Asian Market Shopper
Developer: Chronicle Books
Runs on: iPhone
It’s hard to believe that this has never happened before, but I began reviewing this week’s app, Asian Market Shopper, and belatedly realized it’s made by the same developer as our last app review, Rick Bayless’s Mexican Essentials. So turning this into a happy coincidence I’ll focus on its similarities and differences. I won’t get into too much detail when it mimics the other one; instead I will focus on the differences. So here’s what we’ve got.
With Chronicle’s Mexican Food app, Rick Bayless is your guide. With Asian Market Shopper, Andrea Nguyen, contributor to the Los Angeles Times and contributing editor to Saveur magazine, walks you through 25 Asian recipe staples and provides information on 100 of the most commonly used ingredients. There are also 25 video steps to help improve your cooking chops.
The first big difference from the Mexican food app is that this one puts a lot of emphasis on the ingredients, which has considerably more than the 32 covered in the Bayless app. In exchange, there are 15 fewer videos and 10 fewer recipes.
And where the Bayless app organizes the recipes by course, this app categorizes them by region: Southeast Asia, South Asia and East Asia (these regions cover the cuisine of China, Korea, Vietnam and India). The ingredients are organized in the same manner.
Recipe tiles can be swiped and flipped. Turning them over reveals a simple description and a link to view the entire recipe. Even when the recipe tile has been turned over, you can continue to swipe it. Once in the recipe, Nguyen provides a pronunciation of the dish in English and in its native language. You can also enlarge the text by one size. Recipes include links to all related videos—these are just steps within recipes. Within recipes are also links to the ingredient information.
Where Bayless provides audio descriptions that include all sorts of background information on the ingredients, Nguyen only offers information on the name. There is great information in the written form, however. Ingredients can be saved as a favorite (like recipes).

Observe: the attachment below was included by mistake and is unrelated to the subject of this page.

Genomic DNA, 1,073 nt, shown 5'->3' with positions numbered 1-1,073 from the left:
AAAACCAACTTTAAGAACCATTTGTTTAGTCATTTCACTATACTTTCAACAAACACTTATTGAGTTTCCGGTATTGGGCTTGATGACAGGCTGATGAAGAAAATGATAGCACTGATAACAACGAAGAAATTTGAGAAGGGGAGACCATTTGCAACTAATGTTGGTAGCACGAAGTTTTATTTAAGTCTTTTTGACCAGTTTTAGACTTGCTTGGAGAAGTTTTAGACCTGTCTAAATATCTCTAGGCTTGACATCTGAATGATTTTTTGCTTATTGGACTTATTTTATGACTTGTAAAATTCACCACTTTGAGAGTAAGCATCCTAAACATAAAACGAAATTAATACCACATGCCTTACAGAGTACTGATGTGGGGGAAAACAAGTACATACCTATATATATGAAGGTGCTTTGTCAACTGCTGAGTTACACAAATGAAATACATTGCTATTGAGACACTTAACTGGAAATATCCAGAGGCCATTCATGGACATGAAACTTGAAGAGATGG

The navigation within the ingredients is a little awkward. You can click the “next ingredient” link to go forward and a back arrow to go back, but you can’t swipe; that is, unless you’re in full image mode and then you can swipe between ingredients.
The Asian Shopping Market has a decent shopping list, but it’s a bit clumsy there, too. The ingredients are organized by aisle category (very nice), but checking the items off doesn’t erase the ingredients (not so nice). For that, you must swipe horizontally on the entire recipe name to delete the ingredients within it. You can also click a minus sign in the top right and then it will provide the option to delete the entire ingredient list. This means you can’t delete just one or two items–it’s all or nothing.
This app is slightly older than the Mexican food app, and it shows. While Asian Market Shopper is a very nice app—and I can tell you that I’m looking forward to making many of the dishes and have already learned a ton about the many ingredients detailed—it could use just a bit more polish. It’s got great visuals, terrific information, but needs some of the intuitiveness that the Rick Bayless app has.
Saying that, I do think it’s worth a download, particularly for those who want to take a trip around Asia and are looking for more than fried rice and soy sauce.
Toque Rating: 3.75/5